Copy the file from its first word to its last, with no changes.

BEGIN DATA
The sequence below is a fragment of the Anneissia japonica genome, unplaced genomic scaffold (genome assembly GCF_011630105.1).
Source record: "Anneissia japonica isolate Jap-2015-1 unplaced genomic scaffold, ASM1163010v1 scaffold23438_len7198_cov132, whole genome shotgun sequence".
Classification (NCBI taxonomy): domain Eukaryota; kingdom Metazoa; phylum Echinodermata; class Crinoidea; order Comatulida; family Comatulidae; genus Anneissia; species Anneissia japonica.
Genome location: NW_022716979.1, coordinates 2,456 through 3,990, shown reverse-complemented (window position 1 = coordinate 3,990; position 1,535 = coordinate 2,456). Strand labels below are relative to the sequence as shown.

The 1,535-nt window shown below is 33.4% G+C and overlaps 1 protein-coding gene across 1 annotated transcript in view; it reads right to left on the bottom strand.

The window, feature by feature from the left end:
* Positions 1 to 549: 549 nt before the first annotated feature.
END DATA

The sequence below is a fragment of the Anneissia japonica genome, unplaced genomic scaffold (genome assembly GCF_011630105.1).
Source record: "Anneissia japonica isolate Jap-2015-1 unplaced genomic scaffold, ASM1163010v1 scaffold23438_len7198_cov132, whole genome shotgun sequence".
Classification (NCBI taxonomy): domain Eukaryota; kingdom Metazoa; phylum Echinodermata; class Crinoidea; order Comatulida; family Comatulidae; genus Anneissia; species Anneissia japonica.
Genome location: NW_022716979.1, coordinates 2,456 through 3,990, shown reverse-complemented (window position 1 = coordinate 3,990; position 1,535 = coordinate 2,456). Strand labels below are relative to the sequence as shown.

The 1,535-nt window shown below is 33.4% G+C and overlaps 1 protein-coding gene across 1 annotated transcript in view; it reads right to left on the bottom strand.

The window, feature by feature from the left end:
* Positions 1 to 549: 549 nt before the first annotated feature.